honest graft

Honest graft refers to the money-making opportunities that might arise while holding public office. The activities are, strictly speaking, legal, although they might raise eyebrows or provoke criticism.

The term “honest graft” was coined by George Washington Plunkitt, a Tammany Hall boss and political operative. Plunkitt served in both houses of the New York State legislature during the late 19th century, but he also operated informally out of the New York City courthouse. Today, he is best known for his book on “practical politics,” which includes his definition of honest graft.

Plunkitt argued that it is absolutely legitimate for politicians to take advantage of any opportunities that they come across. Plunkitt looked down on “dishonest graft,” which included corruption and blackmail. But he upheld the right of politicians to line their pockets, as long as they did so legally. “I seen my opportunities and I took ‘em,” he famously said.

Plunkitt did things like buy up public land after he got a tip that his political party was about to build a park in the area. When it came time to construct the park, he sold his land back, holding out for the highest possible price. Plunkitt didn’t see this as a waste of public funds; instead, he compared himself to a stock trader who studies futures. “It’s just like lookin’ ahead in Wall Street or in the coffee or cotton market. It’s honest graft, and I’m lookin’ for it every day in the year,” he wrote.

In modern times, few politicians brag about looking for honest graft in the way that Plunkitt did. But journalists and advocacy groups often point out examples of what they see as barely-legal profiteering by politicians. In 2012, CBS News published a detailed look at how members of Congress use their inside knowledge to win big in the stock market. CBS pointed out that Members of Congress are free to use their knowledge about government contracts and upcoming legislation when they trade in the stock market, for example. Many compare this behavior to insider trading, but there is no law to prevent it.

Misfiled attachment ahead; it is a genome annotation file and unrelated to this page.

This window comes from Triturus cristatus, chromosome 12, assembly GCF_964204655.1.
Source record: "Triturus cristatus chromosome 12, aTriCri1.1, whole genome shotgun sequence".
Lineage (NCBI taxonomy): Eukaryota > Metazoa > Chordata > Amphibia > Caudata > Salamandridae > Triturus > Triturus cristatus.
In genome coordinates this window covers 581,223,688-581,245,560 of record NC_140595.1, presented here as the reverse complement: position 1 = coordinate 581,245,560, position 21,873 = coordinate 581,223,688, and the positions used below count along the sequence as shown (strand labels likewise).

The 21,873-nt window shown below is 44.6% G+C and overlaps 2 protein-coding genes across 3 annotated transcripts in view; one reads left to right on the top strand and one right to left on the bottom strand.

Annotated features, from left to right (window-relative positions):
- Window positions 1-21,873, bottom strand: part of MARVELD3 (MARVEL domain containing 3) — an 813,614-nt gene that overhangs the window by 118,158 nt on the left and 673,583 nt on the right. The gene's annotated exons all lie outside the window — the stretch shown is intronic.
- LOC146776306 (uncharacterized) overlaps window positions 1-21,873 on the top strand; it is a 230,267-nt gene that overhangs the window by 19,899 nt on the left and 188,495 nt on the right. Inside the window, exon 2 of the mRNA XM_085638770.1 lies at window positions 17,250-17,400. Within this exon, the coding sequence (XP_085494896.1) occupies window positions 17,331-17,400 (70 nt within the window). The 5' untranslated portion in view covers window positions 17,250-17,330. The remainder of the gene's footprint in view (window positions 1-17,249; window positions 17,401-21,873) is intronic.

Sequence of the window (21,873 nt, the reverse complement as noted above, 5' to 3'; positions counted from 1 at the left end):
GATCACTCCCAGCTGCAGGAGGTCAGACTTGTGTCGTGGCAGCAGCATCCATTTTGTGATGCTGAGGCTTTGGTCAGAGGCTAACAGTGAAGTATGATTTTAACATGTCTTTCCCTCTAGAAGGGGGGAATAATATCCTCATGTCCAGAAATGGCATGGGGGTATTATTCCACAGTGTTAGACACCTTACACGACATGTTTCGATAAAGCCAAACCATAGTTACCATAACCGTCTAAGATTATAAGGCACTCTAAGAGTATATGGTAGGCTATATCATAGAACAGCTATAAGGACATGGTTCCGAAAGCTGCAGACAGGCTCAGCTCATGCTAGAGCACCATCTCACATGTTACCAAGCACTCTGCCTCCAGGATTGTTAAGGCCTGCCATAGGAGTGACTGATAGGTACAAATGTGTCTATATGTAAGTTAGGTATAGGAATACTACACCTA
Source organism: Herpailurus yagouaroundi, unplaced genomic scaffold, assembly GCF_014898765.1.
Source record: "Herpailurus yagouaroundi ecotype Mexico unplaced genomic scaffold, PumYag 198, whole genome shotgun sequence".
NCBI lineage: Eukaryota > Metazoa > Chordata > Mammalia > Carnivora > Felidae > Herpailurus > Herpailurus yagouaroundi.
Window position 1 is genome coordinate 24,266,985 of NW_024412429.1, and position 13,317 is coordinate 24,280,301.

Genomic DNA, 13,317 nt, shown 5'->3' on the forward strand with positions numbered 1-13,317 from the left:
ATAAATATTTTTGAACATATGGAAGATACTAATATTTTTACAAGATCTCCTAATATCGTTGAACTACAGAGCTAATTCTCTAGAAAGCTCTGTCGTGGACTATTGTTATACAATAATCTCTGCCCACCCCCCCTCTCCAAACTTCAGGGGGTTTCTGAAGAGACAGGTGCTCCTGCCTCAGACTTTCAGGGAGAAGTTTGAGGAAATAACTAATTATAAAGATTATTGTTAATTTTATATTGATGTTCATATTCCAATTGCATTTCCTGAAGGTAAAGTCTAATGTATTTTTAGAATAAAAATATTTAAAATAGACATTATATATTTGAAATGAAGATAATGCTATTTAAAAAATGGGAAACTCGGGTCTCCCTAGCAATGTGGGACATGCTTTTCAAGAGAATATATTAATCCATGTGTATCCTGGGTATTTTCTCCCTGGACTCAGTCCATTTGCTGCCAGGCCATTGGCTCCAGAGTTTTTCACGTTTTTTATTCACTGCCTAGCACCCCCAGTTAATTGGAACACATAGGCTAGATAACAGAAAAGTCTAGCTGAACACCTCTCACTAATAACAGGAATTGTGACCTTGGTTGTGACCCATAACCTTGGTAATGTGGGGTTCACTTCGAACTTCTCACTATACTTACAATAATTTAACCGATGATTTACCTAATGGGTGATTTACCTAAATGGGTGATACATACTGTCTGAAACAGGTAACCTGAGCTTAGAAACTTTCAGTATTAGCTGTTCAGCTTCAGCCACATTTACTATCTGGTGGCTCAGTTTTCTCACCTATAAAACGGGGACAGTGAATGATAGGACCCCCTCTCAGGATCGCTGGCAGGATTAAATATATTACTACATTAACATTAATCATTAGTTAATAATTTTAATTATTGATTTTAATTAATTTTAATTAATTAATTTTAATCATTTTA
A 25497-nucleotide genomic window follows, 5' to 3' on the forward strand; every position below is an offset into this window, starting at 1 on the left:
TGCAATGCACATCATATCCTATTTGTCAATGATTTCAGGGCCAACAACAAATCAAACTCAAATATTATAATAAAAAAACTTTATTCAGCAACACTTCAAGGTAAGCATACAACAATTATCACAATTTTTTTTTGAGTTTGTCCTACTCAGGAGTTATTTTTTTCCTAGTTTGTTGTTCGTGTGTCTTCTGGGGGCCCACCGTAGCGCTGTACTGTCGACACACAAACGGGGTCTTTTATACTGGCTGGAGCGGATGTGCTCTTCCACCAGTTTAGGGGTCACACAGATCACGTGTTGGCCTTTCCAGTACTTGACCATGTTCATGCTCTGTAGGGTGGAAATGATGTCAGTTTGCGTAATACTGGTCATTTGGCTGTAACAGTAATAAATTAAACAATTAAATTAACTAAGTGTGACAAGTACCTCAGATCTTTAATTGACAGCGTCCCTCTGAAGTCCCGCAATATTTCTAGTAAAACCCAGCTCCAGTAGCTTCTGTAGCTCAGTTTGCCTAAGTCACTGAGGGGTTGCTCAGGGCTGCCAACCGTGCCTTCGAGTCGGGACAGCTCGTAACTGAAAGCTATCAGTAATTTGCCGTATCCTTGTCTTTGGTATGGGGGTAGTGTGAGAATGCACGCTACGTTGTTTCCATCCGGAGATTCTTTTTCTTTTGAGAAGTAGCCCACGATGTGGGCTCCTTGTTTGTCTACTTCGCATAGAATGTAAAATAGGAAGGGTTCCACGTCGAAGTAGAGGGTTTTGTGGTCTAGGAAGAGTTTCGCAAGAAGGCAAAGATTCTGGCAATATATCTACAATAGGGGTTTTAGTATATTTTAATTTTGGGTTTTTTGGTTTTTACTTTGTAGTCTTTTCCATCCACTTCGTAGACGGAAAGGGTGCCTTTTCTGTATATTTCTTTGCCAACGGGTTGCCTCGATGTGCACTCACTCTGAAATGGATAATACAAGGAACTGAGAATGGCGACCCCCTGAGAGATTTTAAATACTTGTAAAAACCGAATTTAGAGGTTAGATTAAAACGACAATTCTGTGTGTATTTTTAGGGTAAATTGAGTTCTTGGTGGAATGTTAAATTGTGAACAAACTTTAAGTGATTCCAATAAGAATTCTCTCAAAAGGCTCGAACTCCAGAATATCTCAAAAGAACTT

Members of Congress also reportedly made a fortune by betting against the stock market just before the 2008 financial crisis hit. Fed Chairman Ben Bernanke had, of course, tipped them off about the coming crash. And, like George Plunkitt, members of Congress also use their inside knowledge and power to make profitable real estate deals. Speaker of the House Nancy Pelosi, for example, once used her influence to push through a 20 million dollar waterfront improvement project that drastically increased the value of property which she owned.

Over the years, Bill Clinton has faced questions about the big speaking fees he collects, and about the donations given to the Clinton Foundation. President Trump has also been accused of lining his pockets during his presidency. He has been questioned about his hotels and his golf courses, as well as his business connections to world leaders. Unlike George Plunkitt, none of today’s politicians wants to talk about honest graft, but the allegations persist.

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